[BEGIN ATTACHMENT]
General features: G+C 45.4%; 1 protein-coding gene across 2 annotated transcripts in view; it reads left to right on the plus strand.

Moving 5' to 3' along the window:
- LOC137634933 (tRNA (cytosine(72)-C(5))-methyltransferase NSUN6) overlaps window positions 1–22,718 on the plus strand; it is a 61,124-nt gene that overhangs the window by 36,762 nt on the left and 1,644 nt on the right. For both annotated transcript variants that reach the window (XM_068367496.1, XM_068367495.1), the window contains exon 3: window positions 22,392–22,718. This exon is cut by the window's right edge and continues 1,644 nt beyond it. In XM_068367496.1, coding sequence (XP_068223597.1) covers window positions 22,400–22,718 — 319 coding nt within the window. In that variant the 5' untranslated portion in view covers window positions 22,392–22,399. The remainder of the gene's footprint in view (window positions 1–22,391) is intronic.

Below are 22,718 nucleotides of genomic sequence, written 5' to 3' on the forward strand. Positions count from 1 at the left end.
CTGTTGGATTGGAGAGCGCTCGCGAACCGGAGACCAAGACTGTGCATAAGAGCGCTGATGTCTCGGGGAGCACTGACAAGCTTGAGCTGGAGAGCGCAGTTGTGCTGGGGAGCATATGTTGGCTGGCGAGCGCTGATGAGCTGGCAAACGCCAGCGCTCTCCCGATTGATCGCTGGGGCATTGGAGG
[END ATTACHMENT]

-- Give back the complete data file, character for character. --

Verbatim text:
General features: G+C 45.4%; 1 protein-coding gene across 2 annotated transcripts in view; it reads left to right on the plus strand.

Moving 5' to 3' along the window:
- LOC137634933 (tRNA (cytosine(72)-C(5))-methyltransferase NSUN6) overlaps window positions 1–22,718 on the plus strand; it is a 61,124-nt gene that overhangs the window by 36,762 nt on the left and 1,644 nt on the right. For both annotated transcript variants that reach the window (XM_068367496.1, XM_068367495.1), the window contains exon 3: window positions 22,392–22,718. This exon is cut by the window's right edge and continues 1,644 nt beyond it. In XM_068367496.1, coding sequence (XP_068223597.1) covers window positions 22,400–22,718 — 319 coding nt within the window. In that variant the 5' untranslated portion in view covers window positions 22,392–22,399. The remainder of the gene's footprint in view (window positions 1–22,391) is intronic.

Below are 22,718 nucleotides of genomic sequence, written 5' to 3' on the forward strand. Positions count from 1 at the left end.
CTGTTGGATTGGAGAGCGCTCGCGAACCGGAGACCAAGACTGTGCATAAGAGCGCTGATGTCTCGGGGAGCACTGACAAGCTTGAGCTGGAGAGCGCAGTTGTGCTGGGGAGCATATGTTGGCTGGCGAGCGCTGATGAGCTGGCAAACGCCAGCGCTCTCCCGATTGATCGCTGGGGCATTGGAGG